Despite what corporate mouth-pieces claim, people don't always get to choose how they feel about certain events. Some reactions are just inherently human reflexes that employers who don't view their employees as human beings first, consider to be unacceptable. So yes, as human beings, my entire office has been demoralized by all of this - and if that comes as a shock to those who botched the implementation of this new policy, that's a reflection of how out-of-touch they are, more than it is "proof" of rebellious employees.
        Last edited by MyJobBlows; 11-10-2006, 11:40 AM.

        Comment


        • #5
          Maybe so, but your attitude in your posts is anything but professional and reasonable. It is perfectly legal to have timeclocks and is in fact very common. Half hour unpaid lunches are also the norm. If it upsets you that much, you are more than welcome to apply for jobs at companies with policies more to your liking. If you are convinced that this employer is offering so much worse a deal than any other, then go work someplace else. What this employer is doing is perfectly legal so you can't force them to change.
          I post with the full knowledge and support of my employer, though the opinions rendered are my own and not necessarily representative of their position. In other words, I'm a free agent.

          Comment


          • #6
            your attitude in your posts is anything but professional and reasonable
            I don't mean this facetiously in the least, but I genuinely don't see what's unreasonable or unprofessional about my posting. Is it unreasonable of the employees in my office to be upset about not being kept in the loop about new policies that impact us, the way that the employees in the main office were? Is it unprofessional of me to be appalled by the deliberately deceitful shenanigans of my company's HR person? I used no expletives, didn't express my personal feelings about the HR person, herself - only that I consider her actions to have been lacking in maturity and good judgment. The "attitude" that I've demonstrated in my posts is merely one of disappointment in the way that the implementation of this new policy was handled. Even my direct supervisor doesn't consider my expressed opinions on the subject of the HR person's misconduct to be born of an unreasonable, or unprofessional attitude, so I must vehemently disagree with that characterization.

            Lastly, I hope that any further posts in this thread can be more focused on the topic and less focused on criticizing the individual who posted it.

            Comment


            • #7
              Originally posted by MyJobBlows View Post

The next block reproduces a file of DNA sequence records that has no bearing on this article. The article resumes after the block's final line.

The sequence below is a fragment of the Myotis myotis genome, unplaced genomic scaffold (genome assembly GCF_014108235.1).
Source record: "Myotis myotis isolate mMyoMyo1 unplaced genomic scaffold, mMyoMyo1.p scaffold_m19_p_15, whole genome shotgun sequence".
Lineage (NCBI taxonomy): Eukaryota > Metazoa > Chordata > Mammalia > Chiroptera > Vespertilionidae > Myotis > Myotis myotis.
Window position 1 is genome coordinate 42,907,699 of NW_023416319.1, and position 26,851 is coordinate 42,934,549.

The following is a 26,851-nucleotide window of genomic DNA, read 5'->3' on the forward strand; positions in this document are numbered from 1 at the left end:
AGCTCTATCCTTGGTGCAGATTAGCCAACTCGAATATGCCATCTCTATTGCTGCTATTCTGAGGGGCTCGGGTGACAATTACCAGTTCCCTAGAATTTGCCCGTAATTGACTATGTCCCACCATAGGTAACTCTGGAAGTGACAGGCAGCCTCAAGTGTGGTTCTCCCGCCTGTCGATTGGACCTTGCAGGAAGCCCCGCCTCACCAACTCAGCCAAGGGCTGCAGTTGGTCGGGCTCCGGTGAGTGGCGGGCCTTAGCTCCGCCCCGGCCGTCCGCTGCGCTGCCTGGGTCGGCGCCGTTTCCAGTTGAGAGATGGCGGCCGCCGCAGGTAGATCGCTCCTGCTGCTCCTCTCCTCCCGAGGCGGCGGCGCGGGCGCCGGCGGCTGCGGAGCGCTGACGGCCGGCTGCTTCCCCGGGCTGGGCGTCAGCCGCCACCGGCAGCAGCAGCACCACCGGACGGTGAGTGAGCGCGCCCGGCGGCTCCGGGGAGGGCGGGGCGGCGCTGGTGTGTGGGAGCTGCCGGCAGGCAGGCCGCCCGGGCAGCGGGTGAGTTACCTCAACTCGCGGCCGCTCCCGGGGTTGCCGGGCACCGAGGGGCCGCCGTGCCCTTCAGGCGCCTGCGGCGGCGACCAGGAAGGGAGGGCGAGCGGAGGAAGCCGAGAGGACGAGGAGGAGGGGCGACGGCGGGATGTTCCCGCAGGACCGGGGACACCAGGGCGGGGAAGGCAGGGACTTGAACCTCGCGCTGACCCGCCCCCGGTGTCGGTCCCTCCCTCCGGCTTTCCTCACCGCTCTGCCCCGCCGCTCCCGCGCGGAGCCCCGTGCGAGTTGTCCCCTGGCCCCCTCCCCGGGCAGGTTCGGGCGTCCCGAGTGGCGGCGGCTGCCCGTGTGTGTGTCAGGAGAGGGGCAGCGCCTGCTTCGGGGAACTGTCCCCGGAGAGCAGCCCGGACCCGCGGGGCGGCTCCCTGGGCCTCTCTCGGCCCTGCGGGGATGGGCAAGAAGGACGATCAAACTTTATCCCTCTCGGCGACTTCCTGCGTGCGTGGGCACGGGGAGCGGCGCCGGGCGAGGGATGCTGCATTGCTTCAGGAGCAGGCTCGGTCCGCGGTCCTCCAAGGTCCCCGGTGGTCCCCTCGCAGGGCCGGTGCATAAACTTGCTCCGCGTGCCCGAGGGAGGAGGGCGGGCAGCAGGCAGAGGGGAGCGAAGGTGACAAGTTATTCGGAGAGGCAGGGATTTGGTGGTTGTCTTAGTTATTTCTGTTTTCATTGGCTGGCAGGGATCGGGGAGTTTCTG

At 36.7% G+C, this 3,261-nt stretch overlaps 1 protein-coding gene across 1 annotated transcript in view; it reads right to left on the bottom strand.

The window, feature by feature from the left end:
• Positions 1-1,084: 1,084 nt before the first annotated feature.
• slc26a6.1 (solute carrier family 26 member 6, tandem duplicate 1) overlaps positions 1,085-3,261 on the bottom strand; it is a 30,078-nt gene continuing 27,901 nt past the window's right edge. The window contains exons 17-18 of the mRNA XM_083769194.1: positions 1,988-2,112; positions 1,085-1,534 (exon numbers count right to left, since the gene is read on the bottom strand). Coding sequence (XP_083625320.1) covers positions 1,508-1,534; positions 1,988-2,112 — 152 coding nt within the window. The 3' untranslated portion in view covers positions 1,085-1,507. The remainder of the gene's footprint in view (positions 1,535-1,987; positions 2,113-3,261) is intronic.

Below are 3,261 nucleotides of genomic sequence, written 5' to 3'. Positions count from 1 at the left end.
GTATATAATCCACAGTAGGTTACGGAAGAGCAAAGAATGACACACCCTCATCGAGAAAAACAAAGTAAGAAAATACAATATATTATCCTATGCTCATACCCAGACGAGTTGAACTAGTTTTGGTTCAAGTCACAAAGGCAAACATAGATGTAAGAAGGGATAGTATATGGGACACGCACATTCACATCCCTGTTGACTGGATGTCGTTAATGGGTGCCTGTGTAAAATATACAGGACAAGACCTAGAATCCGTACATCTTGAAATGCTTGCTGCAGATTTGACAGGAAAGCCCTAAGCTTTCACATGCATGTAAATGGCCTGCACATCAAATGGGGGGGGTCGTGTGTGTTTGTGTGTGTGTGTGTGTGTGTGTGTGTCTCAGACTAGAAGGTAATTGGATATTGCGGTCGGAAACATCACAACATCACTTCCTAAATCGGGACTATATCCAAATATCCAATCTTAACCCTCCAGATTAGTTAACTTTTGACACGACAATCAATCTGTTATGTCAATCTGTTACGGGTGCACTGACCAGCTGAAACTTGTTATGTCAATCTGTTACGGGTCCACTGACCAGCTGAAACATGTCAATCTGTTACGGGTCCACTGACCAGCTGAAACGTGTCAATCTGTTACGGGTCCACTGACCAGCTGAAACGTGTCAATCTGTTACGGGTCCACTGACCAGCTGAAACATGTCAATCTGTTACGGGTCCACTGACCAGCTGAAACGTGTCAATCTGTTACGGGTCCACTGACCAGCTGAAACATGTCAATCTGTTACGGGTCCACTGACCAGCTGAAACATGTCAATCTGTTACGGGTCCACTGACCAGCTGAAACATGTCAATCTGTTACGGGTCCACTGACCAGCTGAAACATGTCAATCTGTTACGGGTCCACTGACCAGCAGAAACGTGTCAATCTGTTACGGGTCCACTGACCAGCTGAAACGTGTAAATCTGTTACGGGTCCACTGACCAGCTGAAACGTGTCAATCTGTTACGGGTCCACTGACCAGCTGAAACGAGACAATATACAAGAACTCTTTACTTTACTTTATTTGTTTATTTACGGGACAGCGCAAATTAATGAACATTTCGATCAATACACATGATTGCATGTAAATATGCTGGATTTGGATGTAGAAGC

I'm concerned about having my paycheck docked if I'm ever late, or when I'm unable to clock in when I get to work due to computer problems that are in no way my fault. Can my employer legally dock my pay for 5 minutes or 10 minutes, even though I'm not paid by the hour?
              If you are exempt, you don't have to worry about your pay being docked for being late. You could be disciplined, but you can try to explain that the time clock was wrong.

              Originally posted by MyJobBlows View Post
              Secondly, is it typical or ATYPICAL for employers who only give their full-time employees 30 minutes for lunch to make them clock out for that half-hour?
              "Only" thirty minutes? Sweat shop. Don't work there.

              You are really, really upset about HR making "salaried" employees punch time clocks (I reviewed your first post under a different subject). I suggest you either get over it or get a new job.
              Senior Professional in Human Resources and Certified Staffing Professional with over 30 years experience. Any advice provided is based upon experience and education, but does not constitute legal advice.

              Comment

              The LaborLawTalk.com forum is intended for informational use only and should not be relied upon and is not a substitute for legal advice. The information contained on LaborLawTalk.com are opinions and suggestions of members and is not a representation of the opinions of LaborLawTalk.com. LaborLawTalk.com does not warrant or vouch for the accuracy, completeness or usefulness of any postings or the qualifications of any person responding. Please consult a legal expert or seek the services of an attorney in your area for more accuracy on your specific situation.
              Working...
              X